Tip: When you are finishing and polishing areas of your sculpts you will need a very fine sand paper. Look for Wet or Dry and then use a bowl of water, this will help clean the grit off the sand paper, and allow you to use pieces for much longer than if only used dry.
http://www.amazon.com/3M-Assortment-Wet-Or-Dry-Sandpaper-5Pk/dp/B000H5Q0MA/ref=sr_1_33/105-2930094-1943659?ie=UTF8&s=hi&qid=1187885713&sr=1-33


Advanced Tools

1. Dremel Multi Tool: This little tool has a number of attachments that can be used to do everything from drilling, sanding to cutting through metal. It is an excellent tool to have for its many applications. Including filing down large areas, buffing, and removal of already baked on parts for replacement. I recommend the 300 series its mid range but good and strong.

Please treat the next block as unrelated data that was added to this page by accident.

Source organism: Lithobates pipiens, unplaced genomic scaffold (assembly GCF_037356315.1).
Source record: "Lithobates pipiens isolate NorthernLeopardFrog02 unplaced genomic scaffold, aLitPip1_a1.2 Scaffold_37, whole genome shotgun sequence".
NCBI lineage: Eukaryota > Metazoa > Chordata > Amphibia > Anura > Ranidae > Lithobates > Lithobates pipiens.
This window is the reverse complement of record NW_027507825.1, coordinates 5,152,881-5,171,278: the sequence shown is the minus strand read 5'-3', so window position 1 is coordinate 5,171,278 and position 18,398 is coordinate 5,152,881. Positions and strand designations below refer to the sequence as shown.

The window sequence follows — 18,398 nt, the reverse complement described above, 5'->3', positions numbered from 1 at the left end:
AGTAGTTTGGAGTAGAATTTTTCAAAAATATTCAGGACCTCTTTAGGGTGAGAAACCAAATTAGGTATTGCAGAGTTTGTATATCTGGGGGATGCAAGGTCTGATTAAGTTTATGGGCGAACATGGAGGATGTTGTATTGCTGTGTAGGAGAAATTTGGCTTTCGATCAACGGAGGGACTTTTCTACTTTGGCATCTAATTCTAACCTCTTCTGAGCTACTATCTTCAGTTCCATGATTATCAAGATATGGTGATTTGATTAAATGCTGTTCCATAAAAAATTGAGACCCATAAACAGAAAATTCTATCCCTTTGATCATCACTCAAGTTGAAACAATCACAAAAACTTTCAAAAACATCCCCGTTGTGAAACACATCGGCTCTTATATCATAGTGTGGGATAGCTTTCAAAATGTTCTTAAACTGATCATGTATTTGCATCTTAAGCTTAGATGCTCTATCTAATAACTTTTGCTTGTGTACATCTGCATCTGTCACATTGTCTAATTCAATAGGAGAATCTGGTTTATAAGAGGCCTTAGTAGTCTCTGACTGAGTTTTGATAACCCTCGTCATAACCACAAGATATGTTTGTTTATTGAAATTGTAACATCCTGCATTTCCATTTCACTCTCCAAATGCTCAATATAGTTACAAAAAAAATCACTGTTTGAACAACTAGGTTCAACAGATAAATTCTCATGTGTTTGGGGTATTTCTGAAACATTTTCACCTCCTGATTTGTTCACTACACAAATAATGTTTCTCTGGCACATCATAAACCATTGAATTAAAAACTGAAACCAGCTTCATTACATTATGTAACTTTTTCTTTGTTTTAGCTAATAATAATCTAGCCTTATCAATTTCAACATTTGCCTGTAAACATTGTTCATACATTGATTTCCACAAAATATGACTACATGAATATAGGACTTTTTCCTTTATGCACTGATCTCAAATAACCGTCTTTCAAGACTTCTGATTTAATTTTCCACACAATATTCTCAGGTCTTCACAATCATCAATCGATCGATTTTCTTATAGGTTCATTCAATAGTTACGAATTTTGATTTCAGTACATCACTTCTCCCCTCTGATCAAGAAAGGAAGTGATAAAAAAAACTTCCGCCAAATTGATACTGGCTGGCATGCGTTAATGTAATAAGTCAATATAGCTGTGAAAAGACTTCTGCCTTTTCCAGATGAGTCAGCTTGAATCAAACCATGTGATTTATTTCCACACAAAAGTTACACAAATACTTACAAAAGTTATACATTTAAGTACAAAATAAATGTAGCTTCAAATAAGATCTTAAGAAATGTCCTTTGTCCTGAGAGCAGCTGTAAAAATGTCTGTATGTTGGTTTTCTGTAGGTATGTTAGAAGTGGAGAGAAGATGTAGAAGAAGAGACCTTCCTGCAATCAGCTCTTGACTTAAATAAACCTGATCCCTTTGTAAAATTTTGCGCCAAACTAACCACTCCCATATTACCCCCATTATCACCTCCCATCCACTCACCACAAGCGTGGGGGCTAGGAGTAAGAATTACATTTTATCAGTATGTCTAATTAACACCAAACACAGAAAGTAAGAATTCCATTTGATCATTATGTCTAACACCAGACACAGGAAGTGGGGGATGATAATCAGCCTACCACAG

http://www.homedepot.com/webapp/wcs/stores/servlet/ProductDisplay?storeId=10051&langId=-1&catalogId=10053&productId=100043397&N=10000003+10401007&marketID=401&locStoreNum=8125

*Tip: You can also get adapters for your tool to use all kinds of additional attachments. I use many of these in repair. (I will have much more on this later in the tutorial).

2. Loops and Mini Loop Tools: These are used to help shape and refine the sculpture. Good for removing small amounts of clay at a time. Kemper makes a set that is 5” or 6” long called Wire and Wood. (The link has a bad picture but you can see them in the photo of my tools above). These have wire ends and in many cases will have a wooden tool built in to the other end which is very handy.